Vacancy fees are exactly what they sound like extra costs you’re saddled with if your properties remain vacant for a certain amount of time. You should never hire a property manager who charges you money when you aren’t making money to pay them, especially since the property manager is usually responsible for filling rental properties with paying tenants.
If you live in an area where squatting is common, it is likely worth it to pay a small vacancy fee if the property manager provides extra services during the vacancy period to avoid property damage or squatters.
16. Do They Charge New Tenant Fees?
Some property managers charge fees to find new tenants since this costs time and money. It’s up to you and your budget as to whether this is a dealbreaker for your plans.
Typical fees for finding new tenants range from one month’s rent to a flat fee.
17. How Long Are Property Units Usually Vacant?
A good property manager should fill vacant units for between 2 to 4 weeks on average.
A shorter time isn’t always a good thing as the property manager might ask for too-low rental amounts or have lax tenant screening policies. On the other hand, if a property manager takes too long to fill vacant units, they may have inefficient marketing strategies.
18. How Long Are Units Usually Filled?
If a property manager boasts a long average unit occupancy rate, such as more than two years, it’s a great sign that your property will bring in regular income.
19. How Many Properties Are Typically Vacant?
Naturally, a lower answer to this question is always better. Ideally, you want a property management company with an average vacancy rate of 5% or less. This helps ensure you’ll get consistent rental payments every month and indicates the property manager knows what they’re doing.
20. What’s the Eviction Rate?
If the eviction rate is abnormally high (such as over 10%), it likely means the property manager doesn’t choose tenants very wisely, which will cost you both in terms of time and lost money if you hire them.
21. What is Their Lease Renewal Rate?
A good lease renewal rate is above 80%. This essentially shows you a property management company keeps tenants happy and does a good job managing rent prices relative to the wider market.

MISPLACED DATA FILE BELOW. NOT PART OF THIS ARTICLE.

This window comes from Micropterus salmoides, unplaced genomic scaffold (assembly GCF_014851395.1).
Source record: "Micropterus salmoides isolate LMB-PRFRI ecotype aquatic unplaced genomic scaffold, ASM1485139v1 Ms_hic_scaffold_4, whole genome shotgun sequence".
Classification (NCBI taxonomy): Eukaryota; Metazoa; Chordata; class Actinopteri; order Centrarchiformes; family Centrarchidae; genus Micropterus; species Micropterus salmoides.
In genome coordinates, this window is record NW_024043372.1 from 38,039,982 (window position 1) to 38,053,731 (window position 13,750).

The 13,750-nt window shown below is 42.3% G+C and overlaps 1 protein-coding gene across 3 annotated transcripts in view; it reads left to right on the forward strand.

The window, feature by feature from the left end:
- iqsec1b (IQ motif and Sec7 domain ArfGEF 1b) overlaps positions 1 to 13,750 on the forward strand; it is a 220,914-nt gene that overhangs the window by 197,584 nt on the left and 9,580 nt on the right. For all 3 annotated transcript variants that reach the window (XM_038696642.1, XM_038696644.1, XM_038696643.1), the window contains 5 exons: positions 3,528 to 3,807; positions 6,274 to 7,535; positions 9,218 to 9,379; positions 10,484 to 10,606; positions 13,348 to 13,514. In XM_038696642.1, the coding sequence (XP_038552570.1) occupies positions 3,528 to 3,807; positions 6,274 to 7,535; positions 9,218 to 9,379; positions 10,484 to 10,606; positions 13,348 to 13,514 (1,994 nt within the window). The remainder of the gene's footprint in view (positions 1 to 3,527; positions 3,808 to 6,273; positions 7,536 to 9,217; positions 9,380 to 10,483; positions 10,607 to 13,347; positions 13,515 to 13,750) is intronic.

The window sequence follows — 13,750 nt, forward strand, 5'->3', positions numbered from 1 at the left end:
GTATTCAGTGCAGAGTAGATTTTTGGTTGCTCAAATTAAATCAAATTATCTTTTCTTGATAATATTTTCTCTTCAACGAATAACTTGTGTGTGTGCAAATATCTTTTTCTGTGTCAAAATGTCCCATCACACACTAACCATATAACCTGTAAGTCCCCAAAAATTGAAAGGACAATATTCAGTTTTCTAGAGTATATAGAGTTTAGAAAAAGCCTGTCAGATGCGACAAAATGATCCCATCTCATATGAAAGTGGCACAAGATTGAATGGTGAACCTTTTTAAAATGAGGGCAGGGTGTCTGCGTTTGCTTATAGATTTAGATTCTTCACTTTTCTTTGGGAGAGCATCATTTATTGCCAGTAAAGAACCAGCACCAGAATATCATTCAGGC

22. How Do They Collect Rent?
Property managers may collect rent:
- In-person, via check or cash
- Through online direct deposits
Ask for their typical procedures for when they collect the rent, record who has paid, when it is deposited, and when their landlords typically receive the funds. It’s also important to ask how they handle non-payment.
23. What is Their Marketing Policy/Procedure?
Good property managers know how to market properties they oversee effectively and persuasively. Therefore, you should ask:
- What types of marketing materials are used
- How the manager advertises properties
- If the manager has experience marketing similar properties to yours
24. How Do They Handle Repairs?
Ask whether the property manager repairs such things themselves or if they hire outside contractors. If it’s the latter, ask further about their hiring policy and what contractors they rely on to do this important work.
You should also inquire about a general timeline for repairs. If tenants are waiting several days or a vacant property cannot be filled until repairs are made, that can cost you.
25. Who Pays for Repairs?
Some property managers cover basic repairs while others charge all repair costs to their clients. Generally, you want a property manager that pays for repairs upfront from an escrow reserve account or that doesn’t charge for basic repairs, such as repair costs below $1,000.
Repairing tenant appliances and other things is a part of the job, and it should theoretically be covered by what you pay the property management company. Don’t hire a property manager who requires you to foot the bill for every minor repair job that crosses their desk.
26. Do They Have a Maintenance Reserve Requirement?
Many property managers require you to keep a reserve of cash called the maintenance reserve or escrow reserve. This is a pool of money they can dip into to cover expensive repairs, such as those well over $1,000.
If the company has a maintenance reserve requirement, look at your budget and determine whether it’s financially feasible. It should be enough to cover major repairs but not enough that the management company can take advantage of those excess funds for any reason.
27. How Do They Handle Communication?
As a landlord, you should be able to reach your property manager quickly and easily. Make sure that a potential property manager has multiple communication channels and offers a typical timeline for a response.
28. How Often Do They Provide Updates?
You might feel more comfortable with managers who provide constant updates or those who only communicate if there is an issue. Understanding how often your manager provides updates can help you determine if their communication style is a good fit.
29. Does the Property Manager Oversee Competing Properties?
Most successful property management companies will oversee similar properties. Ask them how they handle competing properties and allow their responses to dictate whether you can trust them to do the best job for your investments.